Lawmakers Rush to Complete Relief Before Break: Congress Update
Democratic leaders Nancy Pelosi and Chuck Schumer face pressure to allow a vote on a Covid-19 assistance plan without the aid for states they’ve said is vital, after a bipartisan group split that and liability protections from other relief spending.
With the congressional session winding down and a government funding package needed by Friday, time is running out for an agreement on the two most contentious and partisan pandemic-relief issues — Covid-19 liability protections for employers and aid for state and local governments.
That makes Tuesday a potentially crucial day for the congressional leadership to establish the contours of a possible deal as record numbers of Americans die from the coronavirus and the economic rebound falters.
A bipartisan group that had floated a $908 billion plan at the start of the month offered it up in two bills on Monday, with a $748 billion core piece separate from $160 billion in state and local aid and liability protection. Senator Dick Durbin, the No. 2 Democrat in that chamber, favored allowing a vote on a package without the two more fraught elements.
- Covid-19 Relief Plan Splits Key Aid, Most Contentious Items
- Senior Democrat Dick Durbin Supports Consensus Aid Bill
- Senate Passes Stopgap Funding Bill to Avert Federal Shutdown
Leadership Plans Awaited After Bipartisan Relief Pitch (2 a.m.)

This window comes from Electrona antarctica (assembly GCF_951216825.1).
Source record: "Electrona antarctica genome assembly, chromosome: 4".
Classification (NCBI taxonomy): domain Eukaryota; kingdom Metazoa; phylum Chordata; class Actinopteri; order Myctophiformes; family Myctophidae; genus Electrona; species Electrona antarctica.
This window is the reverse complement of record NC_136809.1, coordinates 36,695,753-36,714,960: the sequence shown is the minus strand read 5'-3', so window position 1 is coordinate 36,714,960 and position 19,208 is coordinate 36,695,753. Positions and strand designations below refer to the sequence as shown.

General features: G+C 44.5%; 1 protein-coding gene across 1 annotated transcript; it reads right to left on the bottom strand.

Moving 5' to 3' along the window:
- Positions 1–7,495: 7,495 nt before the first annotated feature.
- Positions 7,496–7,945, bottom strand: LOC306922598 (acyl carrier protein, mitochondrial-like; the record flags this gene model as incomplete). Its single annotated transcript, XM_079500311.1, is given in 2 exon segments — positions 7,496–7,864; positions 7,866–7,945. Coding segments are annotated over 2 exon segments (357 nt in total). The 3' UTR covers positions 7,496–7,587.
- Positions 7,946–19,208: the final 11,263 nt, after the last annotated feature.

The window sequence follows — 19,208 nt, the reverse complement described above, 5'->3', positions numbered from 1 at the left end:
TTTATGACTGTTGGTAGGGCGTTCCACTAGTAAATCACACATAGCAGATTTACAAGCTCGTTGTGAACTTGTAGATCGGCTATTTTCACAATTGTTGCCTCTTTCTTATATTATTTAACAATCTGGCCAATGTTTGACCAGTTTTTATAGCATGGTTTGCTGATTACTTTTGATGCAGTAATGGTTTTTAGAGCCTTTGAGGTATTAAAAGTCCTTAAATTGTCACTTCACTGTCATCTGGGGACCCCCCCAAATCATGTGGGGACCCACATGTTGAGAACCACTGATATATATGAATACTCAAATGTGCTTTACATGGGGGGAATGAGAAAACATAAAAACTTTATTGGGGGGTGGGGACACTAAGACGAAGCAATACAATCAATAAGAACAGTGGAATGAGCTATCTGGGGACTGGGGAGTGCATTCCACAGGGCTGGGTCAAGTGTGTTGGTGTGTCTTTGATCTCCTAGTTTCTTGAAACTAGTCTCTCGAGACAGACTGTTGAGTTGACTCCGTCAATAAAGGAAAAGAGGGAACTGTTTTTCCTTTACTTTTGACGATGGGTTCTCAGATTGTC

Tuesday looms as a make-or-break day for virus-related economic aid to be included as part of a government spending package needed by Friday when a stopgap federal funding bill runs out.
Senate Majority Leader Mitch McConnell will hold a press briefing, giving him the opportunity to again endorse stripping out the liability protection he has long sought for the next round of Covid-19 relief, along with the state aid he opposes. A $748 billion package would be larger than the bills he favored in recent months, and he has yet to indicate whether he’d back that.
Schumer will also speaks to reporters Tuesday, after his top lieutenant Durbin, a member of the bipartisan negotiating team, said a vote should be allowed on a bill that leaves out the toughest elements to get a deal on.
Congressional leaders also may need to address pressure from some quarters to add stimulus checks to a relief bill. The bipartisan $748 billion proposal doesn’t have that, though does offer $300-per-week supplementary unemployment benefit payments.
Other areas of spending have been backed by both sides, from about $300 billion for small businesses to funding for items including education, transportation and vaccine distribution.
After working through the night, lawmakers and staff are separately hoping to release the text of a $1.4 trillion omnibus appropriations bill to fund the government into 2021. That could set up votes in the House as soon as Wednesday, although that could be delayed.
Meantime, members of the Problem Solvers group of centrist House members continue to work on liability protection, in a last ditch effort to win Democratic backing.
McConnell and Schumer will have press conferences on Tuesday, in which they could indicate what they are willing to include in and exclude from the coronavirus relief bill. The Senate will convene at 10 a.m. Tuesday, while the House of Representatives won’t be in session until Wednesday.
— With assistance by Daniel Flatley, Erik Wasson, and Laura Litvan
Source: Read Full Article